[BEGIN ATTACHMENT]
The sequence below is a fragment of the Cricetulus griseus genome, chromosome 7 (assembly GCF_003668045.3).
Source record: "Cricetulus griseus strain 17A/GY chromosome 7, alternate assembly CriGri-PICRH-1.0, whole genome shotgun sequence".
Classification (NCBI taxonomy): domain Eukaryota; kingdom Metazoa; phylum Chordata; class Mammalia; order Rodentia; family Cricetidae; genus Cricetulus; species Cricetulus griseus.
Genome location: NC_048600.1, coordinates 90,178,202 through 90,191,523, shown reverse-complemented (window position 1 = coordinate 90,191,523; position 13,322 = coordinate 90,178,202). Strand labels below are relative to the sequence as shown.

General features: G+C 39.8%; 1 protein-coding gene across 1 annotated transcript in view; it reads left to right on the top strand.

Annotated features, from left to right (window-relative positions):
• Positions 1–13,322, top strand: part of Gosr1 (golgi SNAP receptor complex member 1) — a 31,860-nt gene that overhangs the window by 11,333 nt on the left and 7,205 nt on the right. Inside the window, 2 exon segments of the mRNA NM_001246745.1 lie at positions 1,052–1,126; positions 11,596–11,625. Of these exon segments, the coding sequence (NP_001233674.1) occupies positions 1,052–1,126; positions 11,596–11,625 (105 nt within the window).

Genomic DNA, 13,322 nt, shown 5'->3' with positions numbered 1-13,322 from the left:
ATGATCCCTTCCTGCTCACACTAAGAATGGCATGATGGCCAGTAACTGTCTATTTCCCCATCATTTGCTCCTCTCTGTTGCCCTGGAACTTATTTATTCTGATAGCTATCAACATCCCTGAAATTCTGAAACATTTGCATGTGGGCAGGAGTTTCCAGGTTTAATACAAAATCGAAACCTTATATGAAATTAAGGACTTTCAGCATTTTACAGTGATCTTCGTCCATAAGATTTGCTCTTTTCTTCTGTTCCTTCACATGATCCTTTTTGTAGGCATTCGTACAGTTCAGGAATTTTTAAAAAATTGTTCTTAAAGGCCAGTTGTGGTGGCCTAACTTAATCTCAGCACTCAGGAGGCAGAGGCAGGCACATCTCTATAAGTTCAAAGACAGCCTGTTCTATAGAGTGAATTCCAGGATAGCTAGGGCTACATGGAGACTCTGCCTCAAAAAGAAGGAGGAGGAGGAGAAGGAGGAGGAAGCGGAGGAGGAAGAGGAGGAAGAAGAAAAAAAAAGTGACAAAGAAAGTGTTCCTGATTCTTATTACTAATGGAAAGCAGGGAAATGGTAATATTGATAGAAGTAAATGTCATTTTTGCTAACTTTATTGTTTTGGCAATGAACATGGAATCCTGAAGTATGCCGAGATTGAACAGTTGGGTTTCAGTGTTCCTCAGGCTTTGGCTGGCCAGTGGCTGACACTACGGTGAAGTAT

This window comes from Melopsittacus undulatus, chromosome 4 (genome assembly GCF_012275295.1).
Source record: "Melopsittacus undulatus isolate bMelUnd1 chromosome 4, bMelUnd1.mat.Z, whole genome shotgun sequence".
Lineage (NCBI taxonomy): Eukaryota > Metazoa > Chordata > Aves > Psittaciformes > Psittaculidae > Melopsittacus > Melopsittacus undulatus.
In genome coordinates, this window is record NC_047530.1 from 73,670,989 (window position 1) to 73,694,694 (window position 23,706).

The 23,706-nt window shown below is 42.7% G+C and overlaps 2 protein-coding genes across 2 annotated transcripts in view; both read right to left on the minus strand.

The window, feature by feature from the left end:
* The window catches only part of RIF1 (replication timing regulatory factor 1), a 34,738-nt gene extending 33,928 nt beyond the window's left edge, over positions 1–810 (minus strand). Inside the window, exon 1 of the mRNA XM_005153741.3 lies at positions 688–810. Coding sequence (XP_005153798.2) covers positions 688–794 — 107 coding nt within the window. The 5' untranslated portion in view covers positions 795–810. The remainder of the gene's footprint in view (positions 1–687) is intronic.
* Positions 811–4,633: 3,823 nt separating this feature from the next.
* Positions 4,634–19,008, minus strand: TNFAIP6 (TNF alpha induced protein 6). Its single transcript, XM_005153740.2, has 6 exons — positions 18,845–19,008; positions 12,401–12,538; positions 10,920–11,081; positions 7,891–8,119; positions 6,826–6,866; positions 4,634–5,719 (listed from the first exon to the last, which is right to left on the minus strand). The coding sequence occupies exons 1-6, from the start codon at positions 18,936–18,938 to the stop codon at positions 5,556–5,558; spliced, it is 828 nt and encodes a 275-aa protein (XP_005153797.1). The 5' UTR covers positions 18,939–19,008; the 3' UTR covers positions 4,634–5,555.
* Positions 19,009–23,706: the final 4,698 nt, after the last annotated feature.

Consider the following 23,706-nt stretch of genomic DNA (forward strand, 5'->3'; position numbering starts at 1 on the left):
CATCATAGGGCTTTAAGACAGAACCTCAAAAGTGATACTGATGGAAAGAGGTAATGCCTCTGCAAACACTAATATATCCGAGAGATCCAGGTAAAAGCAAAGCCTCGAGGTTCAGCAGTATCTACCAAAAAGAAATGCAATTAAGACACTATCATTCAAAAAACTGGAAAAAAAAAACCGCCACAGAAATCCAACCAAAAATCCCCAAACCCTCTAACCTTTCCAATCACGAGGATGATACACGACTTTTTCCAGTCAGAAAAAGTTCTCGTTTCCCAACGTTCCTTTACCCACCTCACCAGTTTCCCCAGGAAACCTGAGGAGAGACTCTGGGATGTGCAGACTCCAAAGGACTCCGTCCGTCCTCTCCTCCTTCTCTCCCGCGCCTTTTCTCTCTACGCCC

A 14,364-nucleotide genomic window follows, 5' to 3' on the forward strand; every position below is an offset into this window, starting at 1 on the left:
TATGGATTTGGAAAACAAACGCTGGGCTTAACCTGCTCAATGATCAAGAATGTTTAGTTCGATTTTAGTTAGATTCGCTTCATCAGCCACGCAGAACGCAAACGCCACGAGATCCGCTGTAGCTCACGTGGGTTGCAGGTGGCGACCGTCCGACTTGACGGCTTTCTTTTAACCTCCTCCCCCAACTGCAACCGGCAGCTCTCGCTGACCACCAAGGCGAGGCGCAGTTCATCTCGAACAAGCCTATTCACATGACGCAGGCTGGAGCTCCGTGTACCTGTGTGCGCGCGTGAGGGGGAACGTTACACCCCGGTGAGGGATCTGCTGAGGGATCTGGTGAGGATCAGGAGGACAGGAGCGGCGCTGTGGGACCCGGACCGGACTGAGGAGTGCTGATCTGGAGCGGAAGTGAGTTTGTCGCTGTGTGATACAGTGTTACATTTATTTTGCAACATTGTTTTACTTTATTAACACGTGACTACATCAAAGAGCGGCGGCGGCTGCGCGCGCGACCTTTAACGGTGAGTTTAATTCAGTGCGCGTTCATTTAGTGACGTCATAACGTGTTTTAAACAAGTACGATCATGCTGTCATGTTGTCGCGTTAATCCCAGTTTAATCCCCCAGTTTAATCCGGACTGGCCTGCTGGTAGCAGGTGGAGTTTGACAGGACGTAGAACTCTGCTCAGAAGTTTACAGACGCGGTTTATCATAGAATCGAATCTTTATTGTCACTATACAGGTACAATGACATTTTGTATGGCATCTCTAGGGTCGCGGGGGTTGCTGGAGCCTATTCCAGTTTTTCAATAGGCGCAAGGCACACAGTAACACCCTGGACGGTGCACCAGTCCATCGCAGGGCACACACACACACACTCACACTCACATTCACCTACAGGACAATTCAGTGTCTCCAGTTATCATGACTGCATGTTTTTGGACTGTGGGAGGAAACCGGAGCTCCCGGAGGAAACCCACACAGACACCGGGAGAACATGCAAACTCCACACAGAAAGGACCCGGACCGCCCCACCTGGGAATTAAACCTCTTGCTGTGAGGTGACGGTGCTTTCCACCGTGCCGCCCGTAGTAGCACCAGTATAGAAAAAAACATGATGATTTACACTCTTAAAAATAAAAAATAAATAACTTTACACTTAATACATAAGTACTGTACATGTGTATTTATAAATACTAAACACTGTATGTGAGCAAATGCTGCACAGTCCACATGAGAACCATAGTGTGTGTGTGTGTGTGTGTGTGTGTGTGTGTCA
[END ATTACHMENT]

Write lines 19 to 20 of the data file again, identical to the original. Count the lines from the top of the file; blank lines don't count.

* Positions 19,009–23,706: the final 4,698 nt, after the last annotated feature.

Consider the following 23,706-nt stretch of genomic DNA (forward strand, 5'->3'; position numbering starts at 1 on the left):